File "pydantic/", line 511, in pydantic.main.BaseModel.parse_obj
  File "pydantic/", line 331, in pydantic.main.BaseModel.__init__
pydantic.error_wrappers.ValidationError: 1326 validation errors for PaginatedList[Page]
results -> 0 -> properties -> Updated -> type
  unexpected value; permitted: <PropertyValueType.TITLE: 'title'> (type=value_error.const; given=date; permitted=[<PropertyValueType.TITLE: 'title'>])
results -> 0 -> properties -> Updated -> title
  field required (type=value_error.missing)
results -> 0 -> properties -> Updated -> type
  unexpected value; permitted: <PropertyValueType.RICH_TEXT: 'rich_text'> (type=value_error.const; given=date; permitted=[<PropertyValueType.RICH_TEXT: 'rich_text'>])
results -> 0 -> properties -> Updated -> rich_text

Which continues like this for several hundred of lines. Typing, huh?



This looks great, it seems to support all the features I need. The only problem is, that it uses unofficial API. This basically means, that they reverse-engineered the API calls notion itself does, and implemented it by writing a custom wrapper.

Before notion published API, this was the only way how to do it, and I’ve used it in the past myself. But this has two serious problems:

Especially the second point is annoying. Every time notion logs you out, you have to go to developer console in your browser and copy the token from the Cookie. Which is the extra manual step you don’t want to do in your automation.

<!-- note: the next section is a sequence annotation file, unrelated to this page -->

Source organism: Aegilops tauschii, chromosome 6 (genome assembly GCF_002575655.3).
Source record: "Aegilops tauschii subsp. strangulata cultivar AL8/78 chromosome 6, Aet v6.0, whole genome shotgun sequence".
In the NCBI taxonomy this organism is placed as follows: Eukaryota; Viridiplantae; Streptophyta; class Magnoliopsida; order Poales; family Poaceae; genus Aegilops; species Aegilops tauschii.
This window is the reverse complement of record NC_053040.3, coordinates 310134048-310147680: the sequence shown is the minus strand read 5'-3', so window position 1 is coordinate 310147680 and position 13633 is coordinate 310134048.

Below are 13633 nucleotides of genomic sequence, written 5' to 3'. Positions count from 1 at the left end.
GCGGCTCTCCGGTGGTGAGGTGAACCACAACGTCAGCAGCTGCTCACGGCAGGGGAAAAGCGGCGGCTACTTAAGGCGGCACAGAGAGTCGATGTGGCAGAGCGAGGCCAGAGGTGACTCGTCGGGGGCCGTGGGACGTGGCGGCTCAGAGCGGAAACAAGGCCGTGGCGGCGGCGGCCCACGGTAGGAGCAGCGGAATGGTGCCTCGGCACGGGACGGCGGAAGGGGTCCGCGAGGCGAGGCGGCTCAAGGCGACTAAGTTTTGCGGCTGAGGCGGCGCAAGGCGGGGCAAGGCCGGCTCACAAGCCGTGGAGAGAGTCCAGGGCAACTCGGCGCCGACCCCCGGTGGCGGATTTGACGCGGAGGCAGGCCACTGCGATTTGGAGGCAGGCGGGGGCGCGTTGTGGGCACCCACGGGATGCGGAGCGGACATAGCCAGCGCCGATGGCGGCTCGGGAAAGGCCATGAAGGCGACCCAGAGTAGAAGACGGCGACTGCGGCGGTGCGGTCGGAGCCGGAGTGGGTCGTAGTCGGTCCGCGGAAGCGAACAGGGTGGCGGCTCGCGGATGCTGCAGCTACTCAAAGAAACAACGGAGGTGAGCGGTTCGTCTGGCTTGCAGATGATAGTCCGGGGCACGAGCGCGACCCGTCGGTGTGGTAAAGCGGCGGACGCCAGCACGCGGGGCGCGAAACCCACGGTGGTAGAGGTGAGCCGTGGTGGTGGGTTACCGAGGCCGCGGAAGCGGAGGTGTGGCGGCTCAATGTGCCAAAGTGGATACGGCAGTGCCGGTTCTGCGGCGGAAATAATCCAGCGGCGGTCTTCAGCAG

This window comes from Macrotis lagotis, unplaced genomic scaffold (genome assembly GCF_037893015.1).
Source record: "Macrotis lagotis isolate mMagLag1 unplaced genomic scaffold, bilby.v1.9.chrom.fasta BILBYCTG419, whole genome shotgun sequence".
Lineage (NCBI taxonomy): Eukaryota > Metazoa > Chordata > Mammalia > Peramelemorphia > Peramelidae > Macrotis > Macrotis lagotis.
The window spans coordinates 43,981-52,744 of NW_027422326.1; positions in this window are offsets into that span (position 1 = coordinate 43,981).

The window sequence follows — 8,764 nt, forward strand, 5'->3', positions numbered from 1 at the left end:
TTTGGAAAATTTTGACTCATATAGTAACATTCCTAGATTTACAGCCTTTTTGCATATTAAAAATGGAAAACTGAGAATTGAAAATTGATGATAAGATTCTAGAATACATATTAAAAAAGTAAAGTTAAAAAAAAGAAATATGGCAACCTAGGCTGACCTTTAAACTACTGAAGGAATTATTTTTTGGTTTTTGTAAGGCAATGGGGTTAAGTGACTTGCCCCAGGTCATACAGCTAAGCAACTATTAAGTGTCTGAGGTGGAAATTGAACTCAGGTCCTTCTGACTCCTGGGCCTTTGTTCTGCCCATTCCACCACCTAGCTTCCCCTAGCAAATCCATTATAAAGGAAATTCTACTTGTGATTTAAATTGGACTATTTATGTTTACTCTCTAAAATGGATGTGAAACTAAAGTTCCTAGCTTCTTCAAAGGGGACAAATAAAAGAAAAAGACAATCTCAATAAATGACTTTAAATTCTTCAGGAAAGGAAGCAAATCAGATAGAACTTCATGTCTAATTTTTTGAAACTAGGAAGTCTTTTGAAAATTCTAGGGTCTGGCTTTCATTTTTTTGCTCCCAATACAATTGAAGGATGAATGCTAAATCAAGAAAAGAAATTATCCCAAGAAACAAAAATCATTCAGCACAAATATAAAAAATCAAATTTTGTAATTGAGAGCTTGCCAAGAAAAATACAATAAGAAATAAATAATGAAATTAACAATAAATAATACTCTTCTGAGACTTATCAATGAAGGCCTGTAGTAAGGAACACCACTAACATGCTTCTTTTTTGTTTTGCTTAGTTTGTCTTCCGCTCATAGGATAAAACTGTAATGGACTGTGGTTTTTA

From the README and the name, you could expect that this will be precisely what I am looking for, right?

The code looks straightforward:

from notion_database.database import Database

database = Database(
    database_id="DATABASE_ID", get_properties=True


Except it prints only the names of the column and internal ID’s:

[{'id': 'LE~%7D', 'name': 'Updated', 'type': 'date', 'date': {}}, {'id': 'YtoI', 'name': 'Title', 'type': 'rich_text', 'rich_text': {}}]

Well. Okay, so how do I iterate over the actual values? Documentation doesn’t share this secret knowledge. And I can’t see it from the debugger:

['__class__', '__delattr__', '__dict__', '__dir__', '__doc__', '__eq__', '__format__', '__ge__', '__getattribute__', '__gt__', '__hash__', '__init__', '__init_subclass__', '__le__', '__lt__', '__module__', '__ne__', '__new__', '__reduce__', '__reduce_ex__', '__repr__', '__setattr__', '__sizeof__', '__str__', '__subclasshook__', '__weakref__', 'create_database', 'find_all_page', 'list_databases', 'properties_list', 'query_database', 'request', 'result', 'retrieve_database', 'run_query_database', 'update_database', 'url']

Should I query the database with the ID’s from the properties? I am looking into the code itself, and it doesn’t look like a promising approach:

    def query_database(self):